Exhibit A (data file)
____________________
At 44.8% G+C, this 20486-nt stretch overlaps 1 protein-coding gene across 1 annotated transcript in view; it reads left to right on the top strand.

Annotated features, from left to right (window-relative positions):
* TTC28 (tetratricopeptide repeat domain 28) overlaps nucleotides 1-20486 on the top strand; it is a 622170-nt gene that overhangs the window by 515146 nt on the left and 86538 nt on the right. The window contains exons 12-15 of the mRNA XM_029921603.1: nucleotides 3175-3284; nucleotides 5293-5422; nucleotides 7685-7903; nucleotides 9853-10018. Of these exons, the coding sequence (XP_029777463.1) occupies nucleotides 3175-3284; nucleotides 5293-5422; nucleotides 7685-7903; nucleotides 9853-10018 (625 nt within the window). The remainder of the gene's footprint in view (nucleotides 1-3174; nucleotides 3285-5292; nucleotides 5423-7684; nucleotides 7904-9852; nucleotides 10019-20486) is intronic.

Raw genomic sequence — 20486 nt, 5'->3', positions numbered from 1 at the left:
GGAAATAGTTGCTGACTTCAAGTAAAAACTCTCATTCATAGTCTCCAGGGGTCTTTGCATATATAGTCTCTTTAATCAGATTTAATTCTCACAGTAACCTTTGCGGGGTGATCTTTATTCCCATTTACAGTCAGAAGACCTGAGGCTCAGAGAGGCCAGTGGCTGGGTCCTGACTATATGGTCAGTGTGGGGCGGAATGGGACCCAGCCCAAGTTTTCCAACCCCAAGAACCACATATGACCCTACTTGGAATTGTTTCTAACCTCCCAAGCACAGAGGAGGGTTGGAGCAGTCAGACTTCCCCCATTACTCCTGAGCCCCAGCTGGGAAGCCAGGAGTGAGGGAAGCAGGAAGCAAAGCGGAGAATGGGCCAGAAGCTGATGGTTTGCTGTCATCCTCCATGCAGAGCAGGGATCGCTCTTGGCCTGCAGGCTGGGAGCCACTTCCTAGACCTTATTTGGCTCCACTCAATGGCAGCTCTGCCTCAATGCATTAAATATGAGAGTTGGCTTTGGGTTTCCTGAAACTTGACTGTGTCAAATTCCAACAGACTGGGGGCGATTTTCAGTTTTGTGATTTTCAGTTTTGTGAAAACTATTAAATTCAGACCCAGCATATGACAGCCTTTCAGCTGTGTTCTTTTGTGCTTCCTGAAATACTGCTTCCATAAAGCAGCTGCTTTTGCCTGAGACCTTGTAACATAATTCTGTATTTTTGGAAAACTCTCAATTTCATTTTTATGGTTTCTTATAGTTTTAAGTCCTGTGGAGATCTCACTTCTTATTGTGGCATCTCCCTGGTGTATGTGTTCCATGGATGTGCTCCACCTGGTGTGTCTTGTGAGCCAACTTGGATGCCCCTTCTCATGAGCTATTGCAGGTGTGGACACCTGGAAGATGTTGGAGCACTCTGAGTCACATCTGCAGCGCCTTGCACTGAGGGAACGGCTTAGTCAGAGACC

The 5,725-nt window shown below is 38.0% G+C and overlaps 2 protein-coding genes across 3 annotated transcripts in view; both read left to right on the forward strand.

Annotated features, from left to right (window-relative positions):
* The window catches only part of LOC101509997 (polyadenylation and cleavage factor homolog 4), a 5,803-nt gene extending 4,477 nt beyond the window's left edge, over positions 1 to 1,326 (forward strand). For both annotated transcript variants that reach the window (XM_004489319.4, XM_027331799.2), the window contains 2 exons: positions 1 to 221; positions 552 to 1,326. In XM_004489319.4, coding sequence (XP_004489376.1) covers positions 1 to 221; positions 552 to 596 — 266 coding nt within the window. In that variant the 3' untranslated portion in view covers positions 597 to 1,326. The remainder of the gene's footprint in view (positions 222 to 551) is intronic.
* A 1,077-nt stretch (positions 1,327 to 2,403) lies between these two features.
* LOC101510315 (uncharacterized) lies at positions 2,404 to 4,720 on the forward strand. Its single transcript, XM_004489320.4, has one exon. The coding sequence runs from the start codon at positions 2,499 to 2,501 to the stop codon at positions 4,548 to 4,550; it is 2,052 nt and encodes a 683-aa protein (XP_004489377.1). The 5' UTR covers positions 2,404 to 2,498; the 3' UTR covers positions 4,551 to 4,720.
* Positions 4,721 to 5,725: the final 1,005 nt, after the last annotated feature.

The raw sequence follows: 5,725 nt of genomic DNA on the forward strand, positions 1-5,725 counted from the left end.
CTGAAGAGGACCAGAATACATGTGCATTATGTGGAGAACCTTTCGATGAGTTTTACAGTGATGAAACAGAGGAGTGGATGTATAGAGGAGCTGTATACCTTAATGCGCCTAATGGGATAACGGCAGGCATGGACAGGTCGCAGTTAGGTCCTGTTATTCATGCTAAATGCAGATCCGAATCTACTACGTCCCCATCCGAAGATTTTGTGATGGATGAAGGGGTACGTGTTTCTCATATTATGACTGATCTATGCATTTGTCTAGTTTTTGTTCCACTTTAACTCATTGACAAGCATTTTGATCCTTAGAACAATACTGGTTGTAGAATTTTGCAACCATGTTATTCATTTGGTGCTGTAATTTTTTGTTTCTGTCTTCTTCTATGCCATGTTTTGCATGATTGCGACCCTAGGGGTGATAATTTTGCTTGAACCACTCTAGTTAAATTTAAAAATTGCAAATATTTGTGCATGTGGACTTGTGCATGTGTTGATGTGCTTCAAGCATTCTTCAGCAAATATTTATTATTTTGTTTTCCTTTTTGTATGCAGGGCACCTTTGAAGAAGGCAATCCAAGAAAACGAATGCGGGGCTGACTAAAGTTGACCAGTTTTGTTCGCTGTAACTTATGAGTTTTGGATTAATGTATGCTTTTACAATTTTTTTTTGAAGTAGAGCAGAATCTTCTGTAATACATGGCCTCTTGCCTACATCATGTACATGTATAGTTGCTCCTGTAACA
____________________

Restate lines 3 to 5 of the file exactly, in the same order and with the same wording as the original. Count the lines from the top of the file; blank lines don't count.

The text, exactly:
* TTC28 (tetratricopeptide repeat domain 28) overlaps nucleotides 1-20486 on the top strand; it is a 622170-nt gene that overhangs the window by 515146 nt on the left and 86538 nt on the right. The window contains exons 12-15 of the mRNA XM_029921603.1: nucleotides 3175-3284; nucleotides 5293-5422; nucleotides 7685-7903; nucleotides 9853-10018. Of these exons, the coding sequence (XP_029777463.1) occupies nucleotides 3175-3284; nucleotides 5293-5422; nucleotides 7685-7903; nucleotides 9853-10018 (625 nt within the window). The remainder of the gene's footprint in view (nucleotides 1-3174; nucleotides 3285-5292; nucleotides 5423-7684; nucleotides 7904-9852; nucleotides 10019-20486) is intronic.

Raw genomic sequence — 20486 nt, 5'->3', positions numbered from 1 at the left:
GGAAATAGTTGCTGACTTCAAGTAAAAACTCTCATTCATAGTCTCCAGGGGTCTTTGCATATATAGTCTCTTTAATCAGATTTAATTCTCACAGTAACCTTTGCGGGGTGATCTTTATTCCCATTTACAGTCAGAAGACCTGAGGCTCAGAGAGGCCAGTGGCTGGGTCCTGACTATATGGTCAGTGTGGGGCGGAATGGGACCCAGCCCAAGTTTTCCAACCCCAAGAACCACATATGACCCTACTTGGAATTGTTTCTAACCTCCCAAGCACAGAGGAGGGTTGGAGCAGTCAGACTTCCCCCATTACTCCTGAGCCCCAGCTGGGAAGCCAGGAGTGAGGGAAGCAGGAAGCAAAGCGGAGAATGGGCCAGAAGCTGATGGTTTGCTGTCATCCTCCATGCAGAGCAGGGATCGCTCTTGGCCTGCAGGCTGGGAGCCACTTCCTAGACCTTATTTGGCTCCACTCAATGGCAGCTCTGCCTCAATGCATTAAATATGAGAGTTGGCTTTGGGTTTCCTGAAACTTGACTGTGTCAAATTCCAACAGACTGGGGGCGATTTTCAGTTTTGTGATTTTCAGTTTTGTGAAAACTATTAAATTCAGACCCAGCATATGACAGCCTTTCAGCTGTGTTCTTTTGTGCTTCCTGAAATACTGCTTCCATAAAGCAGCTGCTTTTGCCTGAGACCTTGTAACATAATTCTGTATTTTTGGAAAACTCTCAATTTCATTTTTATGGTTTCTTATAGTTTTAAGTCCTGTGGAGATCTCACTTCTTATTGTGGCATCTCCCTGGTGTATGTGTTCCATGGATGTGCTCCACCTGGTGTGTCTTGTGAGCCAACTTGGATGCCCCTTCTCATGAGCTATTGCAGGTGTGGACACCTGGAAGATGTTGGAGCACTCTGAGTCACATCTGCAGCGCCTTGCACTGAGGGAACGGCTTAGTCAGAGACC